Is the pension-crisis the hurdle to be overcome after climate change?
With a shrinking labour force and a growing class of pensioners, public pension systems are experiencing difficulties in staying afloat. Private pension plans on the other hand show either disappointing returns, insufficient contributions, or a combination of the two. This leads experts to speak of a ‘pensions-time bomb’, set to put the future generation’s pensions in a state of crisis. Michael Drexler, former Member of the Executive Committee at the World Economic Forum, compared the current state of pensions with climate change. Highlighting the similar nature in that we have yet to experience the full culmination of both.
Decreasing fertility rates combined with advances in health and medical sciences are the leading causes behind the ageing global population. This demographic shift has a significant impact on our current public pension systems, as they are commonly funded on a pay-as-you-go basis. Implying that pensioners rely on inter-generational funding, where, the current working generation pays for their pensions. Therefore, if our elderly are growing at a proportionally faster rate than our labour force, each pensioner will have to rely on fewer and fewer workers for their pension.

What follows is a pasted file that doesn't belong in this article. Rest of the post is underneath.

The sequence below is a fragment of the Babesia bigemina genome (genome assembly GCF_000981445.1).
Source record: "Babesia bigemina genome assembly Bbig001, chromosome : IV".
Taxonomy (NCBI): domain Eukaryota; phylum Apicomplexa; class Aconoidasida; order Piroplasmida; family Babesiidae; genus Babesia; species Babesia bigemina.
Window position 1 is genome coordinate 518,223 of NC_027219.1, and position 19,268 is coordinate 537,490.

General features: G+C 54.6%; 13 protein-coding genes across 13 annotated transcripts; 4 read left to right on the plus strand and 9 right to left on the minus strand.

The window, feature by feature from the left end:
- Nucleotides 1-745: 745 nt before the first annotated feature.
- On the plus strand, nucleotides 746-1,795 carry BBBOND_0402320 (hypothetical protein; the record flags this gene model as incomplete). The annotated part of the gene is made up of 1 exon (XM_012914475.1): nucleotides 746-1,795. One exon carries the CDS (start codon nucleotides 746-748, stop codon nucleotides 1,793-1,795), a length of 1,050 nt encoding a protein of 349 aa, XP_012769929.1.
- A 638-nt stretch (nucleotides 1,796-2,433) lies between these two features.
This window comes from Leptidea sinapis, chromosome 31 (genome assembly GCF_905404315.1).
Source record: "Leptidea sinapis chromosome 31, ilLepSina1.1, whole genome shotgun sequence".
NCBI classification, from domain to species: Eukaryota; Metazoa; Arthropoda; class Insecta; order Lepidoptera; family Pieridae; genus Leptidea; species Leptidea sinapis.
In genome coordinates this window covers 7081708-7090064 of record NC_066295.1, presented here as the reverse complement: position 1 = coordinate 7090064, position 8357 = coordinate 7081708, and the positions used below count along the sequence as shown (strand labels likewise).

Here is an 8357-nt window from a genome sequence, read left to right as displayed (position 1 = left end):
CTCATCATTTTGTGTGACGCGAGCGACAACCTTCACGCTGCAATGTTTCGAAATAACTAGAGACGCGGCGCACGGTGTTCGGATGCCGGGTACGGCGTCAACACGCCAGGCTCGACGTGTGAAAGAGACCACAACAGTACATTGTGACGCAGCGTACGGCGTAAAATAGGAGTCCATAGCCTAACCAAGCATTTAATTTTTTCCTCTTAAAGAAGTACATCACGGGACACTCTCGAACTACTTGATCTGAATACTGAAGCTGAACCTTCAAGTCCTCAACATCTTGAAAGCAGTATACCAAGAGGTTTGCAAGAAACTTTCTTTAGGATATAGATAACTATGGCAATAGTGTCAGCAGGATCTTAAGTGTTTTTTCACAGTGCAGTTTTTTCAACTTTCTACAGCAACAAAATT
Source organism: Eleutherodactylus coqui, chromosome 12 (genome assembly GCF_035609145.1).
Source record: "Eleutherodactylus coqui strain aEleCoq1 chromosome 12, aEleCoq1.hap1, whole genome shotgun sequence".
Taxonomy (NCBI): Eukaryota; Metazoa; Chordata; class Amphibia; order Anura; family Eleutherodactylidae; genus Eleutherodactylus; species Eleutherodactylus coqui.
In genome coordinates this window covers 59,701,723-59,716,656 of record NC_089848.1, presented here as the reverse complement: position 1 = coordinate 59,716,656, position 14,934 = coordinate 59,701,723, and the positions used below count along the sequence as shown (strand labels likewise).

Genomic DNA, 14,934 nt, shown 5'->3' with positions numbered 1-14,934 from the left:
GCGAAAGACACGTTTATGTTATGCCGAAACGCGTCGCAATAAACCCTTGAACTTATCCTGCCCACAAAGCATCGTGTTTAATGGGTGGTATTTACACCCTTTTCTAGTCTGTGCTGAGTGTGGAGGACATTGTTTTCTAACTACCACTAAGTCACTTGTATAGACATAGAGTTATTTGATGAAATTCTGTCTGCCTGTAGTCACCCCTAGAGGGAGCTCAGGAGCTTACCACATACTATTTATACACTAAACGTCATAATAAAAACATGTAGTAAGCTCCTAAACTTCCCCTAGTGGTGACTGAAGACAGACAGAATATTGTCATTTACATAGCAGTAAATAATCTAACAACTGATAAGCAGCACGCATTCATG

By measuring a dependency ratio as workers per pensioner, one can clearly see the future impact of an ageing population. By 2050 China’s dependency ratio is projected to have dropped from 7 to 2, whilst Japan will reach a ratio slightly above 1. Globally, the dependency rate is expected to have halved by the same year. The dropping ratios mean that the world’s public pension programs may face terminal collapse. Given the outstanding unfunded government pension liabilities of almost $78tn between 20 OECD nations, further strains on the system might prove fatal, as they will face significant problems in sustaining funding.
The shift towards corporate pension schemes is a good start. However, disappointing returns coupled with low financial contributions and poor engagement of private individuals means that current saving levels are insufficient. Highlighted by the WEF, there is a global underfunding of $400tn which includes all pension classes; public, corporate, and personal. Therefore, simply shifting to private pensions will not be enough - policymakers must step in.
The natural solution to the pending crisis is to increase the retirement age in an attempt to offset the impacts of the ageing population. Reports claim that retirement ages must increase with 8.4 years by 2050. Furthermore, migration is often pointed towards as a way of bringing the dependency ratio up. However, this assumes a potent labour market which can bring these people into work. Changes in the private pension plans might be necessary. By pooling individual contributions where risk spread, and allocations are externally managed; Netherlands and Canada might have built a system for the future. Either way, as Drexler says, just like climate change, we might not realize that change is necessary until our funds dry up and our pensions evaporate.